This past weekend in New York, I viewed the exhibit Curtain Call at the New York Public Library for Performing Arts. It's an impressive show, with many costume, lighting and set designs as well as actual costumes from theater productions over the past 100 years or so. The exhibition is celebrating the work of women in the technical aspects of the theater, contributions that are often overlooked especially in the early days. Unfortunately, photos were not permitted in the gallery but I did find the image above online at broadwayandme.blogspot.com.
My particular interest was to see costume drawings by Caroline Siedle, who designed the costumes for the 1903 New York production of The Wizard of Oz. There was a nice display of about 16 of her drawings on one wall, as well as a tunic believed to be from an actual costume, although not from Oz. Unfortunately, the information given for Seidle is not terribly good - several costumes are called out as being from The Wizard that I'd be fairly certain are not. A lovely design of a floral costume is labeled as a poppy, when it's clearly a pansy. A costume for a young girl in a large sunbonnet, with a blue-checked dress is labeled as a Wizard design - it's easy to see how this could be confused with Dorothy from the book, but it certainly isn't the stylish young woman that Dorothy was in the musical. A similar design for a country boy in a straw hat is also listed for the Wizard — I think both credits may be wrong.
For those with more current Oz interests, one of the dresses worn by Glinda in Wicked is on display, as well as two of Susan Hilferty's costume drawings for Glinda and Elphaba.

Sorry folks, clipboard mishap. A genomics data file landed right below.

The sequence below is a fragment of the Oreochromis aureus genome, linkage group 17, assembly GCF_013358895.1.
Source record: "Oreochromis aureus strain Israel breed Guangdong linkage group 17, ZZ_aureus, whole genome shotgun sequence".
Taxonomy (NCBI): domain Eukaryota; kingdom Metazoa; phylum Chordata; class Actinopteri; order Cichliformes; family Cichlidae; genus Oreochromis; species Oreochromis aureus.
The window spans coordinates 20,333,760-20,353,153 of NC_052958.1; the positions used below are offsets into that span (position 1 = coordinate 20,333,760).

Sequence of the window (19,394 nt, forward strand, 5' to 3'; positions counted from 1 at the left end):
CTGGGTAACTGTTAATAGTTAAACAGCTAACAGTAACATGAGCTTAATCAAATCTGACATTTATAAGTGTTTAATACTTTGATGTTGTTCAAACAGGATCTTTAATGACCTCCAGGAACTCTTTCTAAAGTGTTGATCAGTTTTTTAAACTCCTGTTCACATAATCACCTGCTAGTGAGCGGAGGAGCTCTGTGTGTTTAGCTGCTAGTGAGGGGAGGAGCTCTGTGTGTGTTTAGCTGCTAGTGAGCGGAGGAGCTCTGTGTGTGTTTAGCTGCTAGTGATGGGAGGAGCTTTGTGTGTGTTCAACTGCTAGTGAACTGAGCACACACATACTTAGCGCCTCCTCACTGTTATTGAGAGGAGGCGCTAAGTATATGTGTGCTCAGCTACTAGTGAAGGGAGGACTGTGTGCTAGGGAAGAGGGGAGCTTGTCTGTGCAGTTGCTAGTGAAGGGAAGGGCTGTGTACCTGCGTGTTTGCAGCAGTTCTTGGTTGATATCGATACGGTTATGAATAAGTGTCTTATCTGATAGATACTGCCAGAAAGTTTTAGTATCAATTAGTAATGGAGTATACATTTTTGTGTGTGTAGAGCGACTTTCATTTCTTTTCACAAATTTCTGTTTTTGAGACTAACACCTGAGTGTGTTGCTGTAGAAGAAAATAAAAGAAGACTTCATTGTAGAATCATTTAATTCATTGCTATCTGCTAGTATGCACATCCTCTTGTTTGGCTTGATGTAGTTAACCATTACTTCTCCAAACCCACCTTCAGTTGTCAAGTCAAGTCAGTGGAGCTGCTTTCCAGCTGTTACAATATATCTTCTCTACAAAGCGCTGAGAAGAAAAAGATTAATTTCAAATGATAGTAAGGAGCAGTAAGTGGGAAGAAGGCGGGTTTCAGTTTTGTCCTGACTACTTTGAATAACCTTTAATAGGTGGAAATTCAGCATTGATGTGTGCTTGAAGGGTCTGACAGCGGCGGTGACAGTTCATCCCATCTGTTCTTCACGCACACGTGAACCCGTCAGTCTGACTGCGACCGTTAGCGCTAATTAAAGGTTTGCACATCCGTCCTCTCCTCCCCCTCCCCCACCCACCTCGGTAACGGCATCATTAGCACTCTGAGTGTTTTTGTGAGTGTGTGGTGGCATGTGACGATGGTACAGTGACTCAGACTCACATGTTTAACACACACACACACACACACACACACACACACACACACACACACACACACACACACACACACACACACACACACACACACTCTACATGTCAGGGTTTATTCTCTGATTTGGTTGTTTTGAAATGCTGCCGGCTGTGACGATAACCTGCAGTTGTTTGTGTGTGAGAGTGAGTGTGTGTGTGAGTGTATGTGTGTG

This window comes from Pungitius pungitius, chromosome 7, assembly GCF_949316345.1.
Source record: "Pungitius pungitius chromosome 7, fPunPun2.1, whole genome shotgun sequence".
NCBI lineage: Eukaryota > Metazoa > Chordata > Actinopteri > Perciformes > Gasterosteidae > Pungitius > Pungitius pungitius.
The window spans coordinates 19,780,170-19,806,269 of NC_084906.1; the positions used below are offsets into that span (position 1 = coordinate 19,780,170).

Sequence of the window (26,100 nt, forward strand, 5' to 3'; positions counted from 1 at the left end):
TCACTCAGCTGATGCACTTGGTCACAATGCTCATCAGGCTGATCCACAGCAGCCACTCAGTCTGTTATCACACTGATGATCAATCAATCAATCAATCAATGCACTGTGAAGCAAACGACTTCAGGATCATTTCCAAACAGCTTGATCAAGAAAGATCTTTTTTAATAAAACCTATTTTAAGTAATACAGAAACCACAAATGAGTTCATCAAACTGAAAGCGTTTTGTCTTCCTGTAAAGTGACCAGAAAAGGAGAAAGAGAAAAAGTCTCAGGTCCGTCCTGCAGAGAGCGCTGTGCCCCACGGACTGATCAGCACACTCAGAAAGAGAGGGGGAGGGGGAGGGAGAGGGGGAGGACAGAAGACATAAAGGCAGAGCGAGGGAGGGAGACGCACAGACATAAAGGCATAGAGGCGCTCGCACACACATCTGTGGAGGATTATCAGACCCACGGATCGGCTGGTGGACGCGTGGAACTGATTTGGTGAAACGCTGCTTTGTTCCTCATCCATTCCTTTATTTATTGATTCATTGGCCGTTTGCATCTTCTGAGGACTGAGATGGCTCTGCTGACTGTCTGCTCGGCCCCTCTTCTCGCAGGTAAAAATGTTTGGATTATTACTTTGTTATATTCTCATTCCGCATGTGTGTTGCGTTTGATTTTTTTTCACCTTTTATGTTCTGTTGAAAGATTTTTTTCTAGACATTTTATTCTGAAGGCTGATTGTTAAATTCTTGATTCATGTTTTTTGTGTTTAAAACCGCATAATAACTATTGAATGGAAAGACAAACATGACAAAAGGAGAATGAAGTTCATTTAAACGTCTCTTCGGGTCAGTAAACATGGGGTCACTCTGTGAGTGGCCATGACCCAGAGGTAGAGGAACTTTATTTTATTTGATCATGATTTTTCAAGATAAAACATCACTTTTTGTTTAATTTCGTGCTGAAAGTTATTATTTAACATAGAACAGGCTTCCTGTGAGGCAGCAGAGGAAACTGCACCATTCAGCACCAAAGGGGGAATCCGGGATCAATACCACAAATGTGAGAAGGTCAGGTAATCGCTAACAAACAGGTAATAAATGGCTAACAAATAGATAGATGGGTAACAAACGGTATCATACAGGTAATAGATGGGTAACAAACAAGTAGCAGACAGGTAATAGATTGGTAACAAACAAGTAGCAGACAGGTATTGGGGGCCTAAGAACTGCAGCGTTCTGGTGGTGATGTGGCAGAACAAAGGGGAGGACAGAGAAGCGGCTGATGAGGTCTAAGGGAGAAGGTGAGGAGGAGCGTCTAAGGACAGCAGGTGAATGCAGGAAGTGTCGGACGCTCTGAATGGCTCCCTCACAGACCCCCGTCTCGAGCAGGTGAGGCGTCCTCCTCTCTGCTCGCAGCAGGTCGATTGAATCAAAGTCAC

I also picked up a copy of the softcover book written to accompany the show. It can't really be called a catalog since there is no list of all the items in the exhibition, but eight Siedle drawings are shown, including one I don't recall seeing on display. This is a very fun design for a costume and hat with a bumblebee motif, again credited for The Wizard of Oz. Again, I'm doubtful whether this was designed for that particular show.
Siedle designed many costumes for a number of shows, including Babes in Toyland and other extravaganzas. There is little information available on this highly talented woman, and her career was cut short by an early death. Some of the drawings on display bear the stamp of the Metropolitan Opera, where her husband was a prop master. The girl and boy mentioned above and a couple other designs by Siedle, as well as several other women, can be seen at this link - http://www.nypl.org/news/articles/?article_id=255
If anyone is in the area, it's a fascinating exhibit, running until May 2nd.